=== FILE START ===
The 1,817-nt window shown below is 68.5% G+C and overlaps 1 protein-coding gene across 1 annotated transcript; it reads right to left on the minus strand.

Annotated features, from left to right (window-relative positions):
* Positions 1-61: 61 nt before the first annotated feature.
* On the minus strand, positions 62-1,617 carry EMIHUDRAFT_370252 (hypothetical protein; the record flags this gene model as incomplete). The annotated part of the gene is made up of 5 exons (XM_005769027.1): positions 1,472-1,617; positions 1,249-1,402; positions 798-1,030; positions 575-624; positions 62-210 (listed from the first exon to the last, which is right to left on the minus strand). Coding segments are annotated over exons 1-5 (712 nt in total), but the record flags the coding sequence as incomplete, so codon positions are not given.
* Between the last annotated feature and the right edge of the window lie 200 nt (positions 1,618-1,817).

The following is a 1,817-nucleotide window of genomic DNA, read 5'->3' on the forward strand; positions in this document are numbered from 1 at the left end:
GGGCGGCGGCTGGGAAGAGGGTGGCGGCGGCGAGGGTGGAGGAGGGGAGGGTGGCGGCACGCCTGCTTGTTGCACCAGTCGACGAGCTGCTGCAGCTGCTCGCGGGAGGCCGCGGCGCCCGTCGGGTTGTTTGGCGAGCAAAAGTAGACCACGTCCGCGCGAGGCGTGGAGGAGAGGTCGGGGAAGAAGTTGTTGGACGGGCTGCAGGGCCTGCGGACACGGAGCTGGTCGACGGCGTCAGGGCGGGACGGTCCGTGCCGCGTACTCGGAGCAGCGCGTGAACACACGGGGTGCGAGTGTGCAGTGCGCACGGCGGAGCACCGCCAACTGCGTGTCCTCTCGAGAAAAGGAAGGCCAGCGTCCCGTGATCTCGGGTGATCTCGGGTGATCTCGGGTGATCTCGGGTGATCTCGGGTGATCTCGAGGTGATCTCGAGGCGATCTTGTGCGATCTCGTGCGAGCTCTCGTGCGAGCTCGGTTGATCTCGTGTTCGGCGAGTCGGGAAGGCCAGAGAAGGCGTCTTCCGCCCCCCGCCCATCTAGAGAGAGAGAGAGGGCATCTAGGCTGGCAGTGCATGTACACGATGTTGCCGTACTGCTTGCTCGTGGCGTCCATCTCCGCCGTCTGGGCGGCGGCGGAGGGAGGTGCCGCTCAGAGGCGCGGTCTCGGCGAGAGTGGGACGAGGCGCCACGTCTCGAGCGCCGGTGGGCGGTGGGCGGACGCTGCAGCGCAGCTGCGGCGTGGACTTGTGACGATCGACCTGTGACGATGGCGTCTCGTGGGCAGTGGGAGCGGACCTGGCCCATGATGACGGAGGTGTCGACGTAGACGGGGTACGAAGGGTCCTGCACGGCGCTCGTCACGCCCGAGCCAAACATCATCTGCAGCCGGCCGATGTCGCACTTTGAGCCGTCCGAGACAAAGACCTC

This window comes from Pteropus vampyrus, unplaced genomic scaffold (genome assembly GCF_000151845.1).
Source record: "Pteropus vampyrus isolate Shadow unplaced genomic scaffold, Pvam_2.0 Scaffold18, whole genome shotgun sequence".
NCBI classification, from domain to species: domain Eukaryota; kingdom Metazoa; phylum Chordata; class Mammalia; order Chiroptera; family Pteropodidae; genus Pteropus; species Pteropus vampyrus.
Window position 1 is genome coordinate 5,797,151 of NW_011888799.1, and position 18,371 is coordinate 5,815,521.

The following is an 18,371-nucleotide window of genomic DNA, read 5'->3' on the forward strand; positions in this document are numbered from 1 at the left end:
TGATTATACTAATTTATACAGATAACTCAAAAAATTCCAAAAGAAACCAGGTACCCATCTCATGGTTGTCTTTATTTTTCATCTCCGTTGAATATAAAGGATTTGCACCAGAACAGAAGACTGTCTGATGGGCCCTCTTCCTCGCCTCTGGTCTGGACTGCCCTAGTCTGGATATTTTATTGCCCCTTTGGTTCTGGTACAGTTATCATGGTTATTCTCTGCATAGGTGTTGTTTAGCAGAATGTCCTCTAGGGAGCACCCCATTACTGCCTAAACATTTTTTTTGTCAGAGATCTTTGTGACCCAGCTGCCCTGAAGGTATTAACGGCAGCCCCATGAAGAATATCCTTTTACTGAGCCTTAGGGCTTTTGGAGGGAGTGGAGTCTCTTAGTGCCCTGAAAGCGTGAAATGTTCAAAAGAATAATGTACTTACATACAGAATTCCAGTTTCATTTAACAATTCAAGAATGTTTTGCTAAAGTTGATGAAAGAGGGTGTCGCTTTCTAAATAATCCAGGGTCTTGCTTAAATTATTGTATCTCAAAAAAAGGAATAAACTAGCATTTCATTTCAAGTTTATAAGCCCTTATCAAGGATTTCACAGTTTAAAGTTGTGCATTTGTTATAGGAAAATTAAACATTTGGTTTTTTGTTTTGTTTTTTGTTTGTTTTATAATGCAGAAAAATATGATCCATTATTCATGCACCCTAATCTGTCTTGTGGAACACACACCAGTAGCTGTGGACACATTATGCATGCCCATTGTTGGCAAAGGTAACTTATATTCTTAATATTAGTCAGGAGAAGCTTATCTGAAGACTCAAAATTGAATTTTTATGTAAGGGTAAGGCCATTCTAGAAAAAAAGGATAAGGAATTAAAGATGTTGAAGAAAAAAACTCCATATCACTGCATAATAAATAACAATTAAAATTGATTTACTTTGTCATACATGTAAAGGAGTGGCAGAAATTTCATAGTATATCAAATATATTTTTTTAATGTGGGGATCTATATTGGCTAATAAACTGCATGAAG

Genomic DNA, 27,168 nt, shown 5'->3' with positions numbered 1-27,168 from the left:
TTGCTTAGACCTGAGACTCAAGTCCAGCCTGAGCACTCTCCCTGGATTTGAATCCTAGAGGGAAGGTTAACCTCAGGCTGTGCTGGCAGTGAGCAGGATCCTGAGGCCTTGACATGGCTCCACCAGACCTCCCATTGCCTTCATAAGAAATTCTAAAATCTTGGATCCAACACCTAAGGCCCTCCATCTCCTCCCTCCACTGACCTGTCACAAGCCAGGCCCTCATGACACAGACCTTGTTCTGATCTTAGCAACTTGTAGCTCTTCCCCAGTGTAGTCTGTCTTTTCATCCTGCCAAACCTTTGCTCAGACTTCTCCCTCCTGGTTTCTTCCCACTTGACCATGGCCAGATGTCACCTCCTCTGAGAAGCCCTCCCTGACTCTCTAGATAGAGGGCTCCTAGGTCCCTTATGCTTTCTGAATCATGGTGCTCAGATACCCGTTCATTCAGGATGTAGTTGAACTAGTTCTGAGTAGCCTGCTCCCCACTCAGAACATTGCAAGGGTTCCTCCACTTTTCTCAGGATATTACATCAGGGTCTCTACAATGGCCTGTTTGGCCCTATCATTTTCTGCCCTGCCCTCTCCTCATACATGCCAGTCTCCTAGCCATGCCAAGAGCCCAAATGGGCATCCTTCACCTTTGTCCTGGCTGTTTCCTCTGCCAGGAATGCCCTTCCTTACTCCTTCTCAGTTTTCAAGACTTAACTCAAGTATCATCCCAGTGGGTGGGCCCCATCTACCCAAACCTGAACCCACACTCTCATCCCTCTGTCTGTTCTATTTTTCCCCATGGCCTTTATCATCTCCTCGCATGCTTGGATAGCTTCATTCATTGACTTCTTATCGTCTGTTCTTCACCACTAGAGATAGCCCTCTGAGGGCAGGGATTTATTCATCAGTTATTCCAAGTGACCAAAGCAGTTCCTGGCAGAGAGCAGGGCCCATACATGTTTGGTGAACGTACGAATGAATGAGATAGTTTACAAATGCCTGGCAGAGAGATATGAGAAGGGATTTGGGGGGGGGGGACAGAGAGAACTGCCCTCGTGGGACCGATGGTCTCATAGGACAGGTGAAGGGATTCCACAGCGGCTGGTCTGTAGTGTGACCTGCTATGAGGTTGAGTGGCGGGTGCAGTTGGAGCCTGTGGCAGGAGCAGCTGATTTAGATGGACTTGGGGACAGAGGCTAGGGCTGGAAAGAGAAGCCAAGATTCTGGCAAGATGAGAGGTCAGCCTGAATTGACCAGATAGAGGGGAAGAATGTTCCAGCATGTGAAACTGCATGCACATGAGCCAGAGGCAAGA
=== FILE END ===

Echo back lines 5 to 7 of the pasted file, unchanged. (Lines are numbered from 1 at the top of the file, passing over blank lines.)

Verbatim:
* Between the last annotated feature and the right edge of the window lie 200 nt (positions 1,618-1,817).

The following is a 1,817-nucleotide window of genomic DNA, read 5'->3' on the forward strand; positions in this document are numbered from 1 at the left end:
GGGCGGCGGCTGGGAAGAGGGTGGCGGCGGCGAGGGTGGAGGAGGGGAGGGTGGCGGCACGCCTGCTTGTTGCACCAGTCGACGAGCTGCTGCAGCTGCTCGCGGGAGGCCGCGGCGCCCGTCGGGTTGTTTGGCGAGCAAAAGTAGACCACGTCCGCGCGAGGCGTGGAGGAGAGGTCGGGGAAGAAGTTGTTGGACGGGCTGCAGGGCCTGCGGACACGGAGCTGGTCGACGGCGTCAGGGCGGGACGGTCCGTGCCGCGTACTCGGAGCAGCGCGTGAACACACGGGGTGCGAGTGTGCAGTGCGCACGGCGGAGCACCGCCAACTGCGTGTCCTCTCGAGAAAAGGAAGGCCAGCGTCCCGTGATCTCGGGTGATCTCGGGTGATCTCGGGTGATCTCGGGTGATCTCGGGTGATCTCGAGGTGATCTCGAGGCGATCTTGTGCGATCTCGTGCGAGCTCTCGTGCGAGCTCGGTTGATCTCGTGTTCGGCGAGTCGGGAAGGCCAGAGAAGGCGTCTTCCGCCCCCCGCCCATCTAGAGAGAGAGAGAGGGCATCTAGGCTGGCAGTGCATGTACACGATGTTGCCGTACTGCTTGCTCGTGGCGTCCATCTCCGCCGTCTGGGCGGCGGCGGAGGGAGGTGCCGCTCAGAGGCGCGGTCTCGGCGAGAGTGGGACGAGGCGCCACGTCTCGAGCGCCGGTGGGCGGTGGGCGGACGCTGCAGCGCAGCTGCGGCGTGGACTTGTGACGATCGACCTGTGACGATGGCGTCTCGTGGGCAGTGGGAGCGGACCTGGCCCATGATGACGGAGGTGTCGACGTAGACGGGGTACGAAGGGTCCTGCACGGCGCTCGTCACGCCCGAGCCAAACATCATCTGCAGCCGGCCGATGTCGCACTTTGAGCCGTCCGAGACAAAGACCTC